Rare-earth elements are crucial components in all kinds of electronics, from smartphones and broadband cables to wind turbines and electric cars. But coming up with useful compounds that can expand our practical use of rare-earths is notoriously difficult, with unpredictable results.

Now, scientists have come up with a clever way to help the search of new rare-earth compounds: A newly developed artificial intelligence system with predictive powers that will take us beyond what would be possible for humans in the lab.

The type of AI used here is machine learning: as the name suggests, it's where software studies a database of information (in this case on rare-earth compounds), recognizing patterns and correlations that then enable it to spot new potential matches for said database.

" Machine learning is really important here because when we are talking about new compositions, ordered materials are all very well known to everyone in the rare-earth community," says materials scientist Prashant Singh, from the Ames Laboratory at Iowa State University.

"However, when you add disorder to known materials, it's very different. The number of compositions becomes significantly larger, often thousands or millions, and you cannot investigate all the possible combinations using theory or experiments."

In materials science, order and disorder refer to how particles are arranged in the material (for example, in a perfect, crystalline grid or in a more chaotic, scattered arrangement), which directly influences the properties and uses of said material.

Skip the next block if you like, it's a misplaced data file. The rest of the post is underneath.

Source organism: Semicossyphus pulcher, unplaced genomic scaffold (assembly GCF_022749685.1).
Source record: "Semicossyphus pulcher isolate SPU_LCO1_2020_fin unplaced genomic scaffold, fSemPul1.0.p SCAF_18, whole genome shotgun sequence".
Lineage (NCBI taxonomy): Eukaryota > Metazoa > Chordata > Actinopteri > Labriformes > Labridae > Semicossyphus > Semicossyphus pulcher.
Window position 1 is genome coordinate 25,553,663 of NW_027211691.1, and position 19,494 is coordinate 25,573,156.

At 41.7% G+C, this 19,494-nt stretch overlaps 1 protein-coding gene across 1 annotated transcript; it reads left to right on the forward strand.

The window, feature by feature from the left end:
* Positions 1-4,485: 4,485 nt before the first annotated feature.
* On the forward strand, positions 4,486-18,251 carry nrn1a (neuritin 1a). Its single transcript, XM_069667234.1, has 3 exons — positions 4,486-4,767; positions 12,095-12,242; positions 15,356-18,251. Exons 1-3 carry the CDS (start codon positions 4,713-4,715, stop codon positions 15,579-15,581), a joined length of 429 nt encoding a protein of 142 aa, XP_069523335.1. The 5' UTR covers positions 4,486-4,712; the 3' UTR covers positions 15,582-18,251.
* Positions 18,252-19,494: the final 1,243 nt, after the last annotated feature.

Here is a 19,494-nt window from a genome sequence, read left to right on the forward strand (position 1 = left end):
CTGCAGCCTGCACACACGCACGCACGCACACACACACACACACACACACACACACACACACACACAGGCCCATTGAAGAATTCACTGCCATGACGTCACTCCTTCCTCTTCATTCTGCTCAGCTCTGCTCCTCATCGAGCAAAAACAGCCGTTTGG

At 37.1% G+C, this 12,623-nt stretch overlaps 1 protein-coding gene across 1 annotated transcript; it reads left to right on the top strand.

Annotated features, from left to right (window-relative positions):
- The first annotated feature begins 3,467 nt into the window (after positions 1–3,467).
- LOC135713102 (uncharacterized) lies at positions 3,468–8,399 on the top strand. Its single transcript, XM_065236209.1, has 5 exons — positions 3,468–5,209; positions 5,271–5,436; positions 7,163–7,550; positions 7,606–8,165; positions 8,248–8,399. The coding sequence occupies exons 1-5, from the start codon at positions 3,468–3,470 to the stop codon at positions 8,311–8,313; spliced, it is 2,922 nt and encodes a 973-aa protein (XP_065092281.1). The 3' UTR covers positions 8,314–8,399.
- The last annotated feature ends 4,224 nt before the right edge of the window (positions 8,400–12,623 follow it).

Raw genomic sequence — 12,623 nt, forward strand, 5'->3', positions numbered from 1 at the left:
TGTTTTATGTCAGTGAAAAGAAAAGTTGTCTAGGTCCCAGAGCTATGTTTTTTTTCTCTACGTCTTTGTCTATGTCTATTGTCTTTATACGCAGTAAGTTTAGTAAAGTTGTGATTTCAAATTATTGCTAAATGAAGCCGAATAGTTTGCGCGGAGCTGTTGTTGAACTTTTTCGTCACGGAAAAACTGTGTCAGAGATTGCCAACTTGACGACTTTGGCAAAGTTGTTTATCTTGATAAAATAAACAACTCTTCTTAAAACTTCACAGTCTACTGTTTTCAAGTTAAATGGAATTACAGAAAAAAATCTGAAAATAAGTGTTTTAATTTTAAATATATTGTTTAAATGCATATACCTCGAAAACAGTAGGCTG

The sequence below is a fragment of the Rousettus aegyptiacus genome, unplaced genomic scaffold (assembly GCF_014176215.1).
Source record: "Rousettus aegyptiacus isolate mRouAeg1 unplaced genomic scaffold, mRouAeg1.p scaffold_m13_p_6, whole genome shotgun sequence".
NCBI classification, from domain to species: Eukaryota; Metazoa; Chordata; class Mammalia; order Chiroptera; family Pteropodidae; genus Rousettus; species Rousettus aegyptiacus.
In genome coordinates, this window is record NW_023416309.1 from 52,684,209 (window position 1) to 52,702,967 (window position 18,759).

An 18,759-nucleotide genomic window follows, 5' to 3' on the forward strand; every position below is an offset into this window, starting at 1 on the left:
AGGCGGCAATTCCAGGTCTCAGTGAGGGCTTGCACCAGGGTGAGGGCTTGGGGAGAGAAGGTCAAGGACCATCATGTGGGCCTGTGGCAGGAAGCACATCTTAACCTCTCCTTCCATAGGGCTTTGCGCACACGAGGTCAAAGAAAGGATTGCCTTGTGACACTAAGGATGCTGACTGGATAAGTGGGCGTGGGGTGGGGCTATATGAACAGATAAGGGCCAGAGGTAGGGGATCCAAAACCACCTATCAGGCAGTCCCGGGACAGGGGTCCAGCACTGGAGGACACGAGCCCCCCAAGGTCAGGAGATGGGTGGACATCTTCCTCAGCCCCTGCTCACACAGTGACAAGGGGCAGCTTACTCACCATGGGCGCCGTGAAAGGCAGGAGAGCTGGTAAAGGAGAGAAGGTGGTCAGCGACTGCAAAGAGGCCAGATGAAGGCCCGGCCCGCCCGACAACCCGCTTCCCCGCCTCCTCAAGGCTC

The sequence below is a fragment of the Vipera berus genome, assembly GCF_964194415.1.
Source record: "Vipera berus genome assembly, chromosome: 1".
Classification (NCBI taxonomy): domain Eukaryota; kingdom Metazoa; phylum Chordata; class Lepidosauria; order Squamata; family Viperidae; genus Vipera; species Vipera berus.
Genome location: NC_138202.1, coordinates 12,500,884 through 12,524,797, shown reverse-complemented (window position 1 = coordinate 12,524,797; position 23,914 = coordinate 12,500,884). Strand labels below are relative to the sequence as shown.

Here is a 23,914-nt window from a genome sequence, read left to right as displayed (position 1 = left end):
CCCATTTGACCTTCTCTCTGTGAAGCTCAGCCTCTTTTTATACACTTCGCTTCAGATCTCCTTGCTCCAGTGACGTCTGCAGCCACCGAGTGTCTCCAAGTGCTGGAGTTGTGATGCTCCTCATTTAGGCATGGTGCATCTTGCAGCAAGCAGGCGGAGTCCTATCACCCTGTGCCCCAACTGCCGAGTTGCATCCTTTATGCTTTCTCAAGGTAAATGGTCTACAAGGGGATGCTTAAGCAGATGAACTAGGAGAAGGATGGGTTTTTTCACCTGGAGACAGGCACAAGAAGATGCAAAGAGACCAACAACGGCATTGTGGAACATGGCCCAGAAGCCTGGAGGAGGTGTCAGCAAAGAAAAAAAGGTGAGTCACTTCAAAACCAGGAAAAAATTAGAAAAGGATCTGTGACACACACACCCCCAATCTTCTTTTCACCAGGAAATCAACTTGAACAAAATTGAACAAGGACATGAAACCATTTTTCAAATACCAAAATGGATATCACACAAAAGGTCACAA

In this case, the machine learning model was built using a rare-earth database and some ideas from density functional theory (DFT), which deals with the analysis of material structures – perfect for this kind of research.

The way the model was built means that hundreds of permutations can be tested quickly, and then the phase stability of each one can be assessed. In other words, the AI is able to judge whether or not a rare-earth combination is going to be viable, e.g. not fall apart.

These calculations are then supplemented with additional information from the web – found through custom-made algorithms – before finally being validated and run through several checks to make sure they remain in the realm of reality.

"It's not really meant to discover a particular compound," says materials scientist Yaroslav Mudryk, from the Ames Laboratory. "It was, how do we design a new approach or a new tool for discovery and prediction of rare-earth compounds? And that's what we did."

Experimental data can also be fed back into the machine learning system, further improving its accuracy and reducing the chance of mistakes, such as coming up with rare-earth compounds that wouldn't actually work.

Right now the model is still being assessed and tweaked before it gets on with the task of actually looking for these rare-earth compounds, but the researchers are promising that this is just the beginning for the newly developed system.

Even better, the techniques that the team is using here should also work in the search for other elusive kinds of materials in the future. Eventually, we shouldn't have to rely so much on serendipity to make these sorts of discoveries.

"Our approach will be useful in discovering new and complex rare-earth compounds with new functionalities," conclude the researchers in their published paper.

The research has been published in Acta Materialia.